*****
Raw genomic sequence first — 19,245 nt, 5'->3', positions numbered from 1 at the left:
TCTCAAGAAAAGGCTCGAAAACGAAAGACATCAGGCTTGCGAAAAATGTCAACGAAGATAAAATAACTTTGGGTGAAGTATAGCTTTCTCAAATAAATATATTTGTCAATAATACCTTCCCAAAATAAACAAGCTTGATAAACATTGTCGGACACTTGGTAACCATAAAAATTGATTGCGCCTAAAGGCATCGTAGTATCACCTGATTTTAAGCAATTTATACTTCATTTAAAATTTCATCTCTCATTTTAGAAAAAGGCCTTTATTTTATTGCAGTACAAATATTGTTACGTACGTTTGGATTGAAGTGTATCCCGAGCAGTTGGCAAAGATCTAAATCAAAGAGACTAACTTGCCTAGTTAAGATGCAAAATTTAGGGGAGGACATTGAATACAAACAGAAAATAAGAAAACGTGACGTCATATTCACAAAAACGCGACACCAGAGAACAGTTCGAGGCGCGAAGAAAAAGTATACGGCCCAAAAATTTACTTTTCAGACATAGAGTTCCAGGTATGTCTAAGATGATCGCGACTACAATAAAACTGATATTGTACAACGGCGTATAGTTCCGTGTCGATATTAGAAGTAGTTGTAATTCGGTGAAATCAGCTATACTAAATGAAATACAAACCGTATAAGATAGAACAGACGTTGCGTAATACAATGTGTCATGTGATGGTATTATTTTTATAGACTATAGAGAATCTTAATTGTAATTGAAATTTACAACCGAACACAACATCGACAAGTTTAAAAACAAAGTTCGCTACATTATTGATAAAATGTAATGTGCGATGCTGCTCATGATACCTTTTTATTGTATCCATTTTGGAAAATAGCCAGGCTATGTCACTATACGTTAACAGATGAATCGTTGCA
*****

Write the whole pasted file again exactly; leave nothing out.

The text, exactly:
Raw genomic sequence first — 19,245 nt, 5'->3', positions numbered from 1 at the left:
TCTCAAGAAAAGGCTCGAAAACGAAAGACATCAGGCTTGCGAAAAATGTCAACGAAGATAAAATAACTTTGGGTGAAGTATAGCTTTCTCAAATAAATATATTTGTCAATAATACCTTCCCAAAATAAACAAGCTTGATAAACATTGTCGGACACTTGGTAACCATAAAAATTGATTGCGCCTAAAGGCATCGTAGTATCACCTGATTTTAAGCAATTTATACTTCATTTAAAATTTCATCTCTCATTTTAGAAAAAGGCCTTTATTTTATTGCAGTACAAATATTGTTACGTACGTTTGGATTGAAGTGTATCCCGAGCAGTTGGCAAAGATCTAAATCAAAGAGACTAACTTGCCTAGTTAAGATGCAAAATTTAGGGGAGGACATTGAATACAAACAGAAAATAAGAAAACGTGACGTCATATTCACAAAAACGCGACACCAGAGAACAGTTCGAGGCGCGAAGAAAAAGTATACGGCCCAAAAATTTACTTTTCAGACATAGAGTTCCAGGTATGTCTAAGATGATCGCGACTACAATAAAACTGATATTGTACAACGGCGTATAGTTCCGTGTCGATATTAGAAGTAGTTGTAATTCGGTGAAATCAGCTATACTAAATGAAATACAAACCGTATAAGATAGAACAGACGTTGCGTAATACAATGTGTCATGTGATGGTATTATTTTTATAGACTATAGAGAATCTTAATTGTAATTGAAATTTACAACCGAACACAACATCGACAAGTTTAAAAACAAAGTTCGCTACATTATTGATAAAATGTAATGTGCGATGCTGCTCATGATACCTTTTTATTGTATCCATTTTGGAAAATAGCCAGGCTATGTCACTATACGTTAACAGATGAATCGTTGCA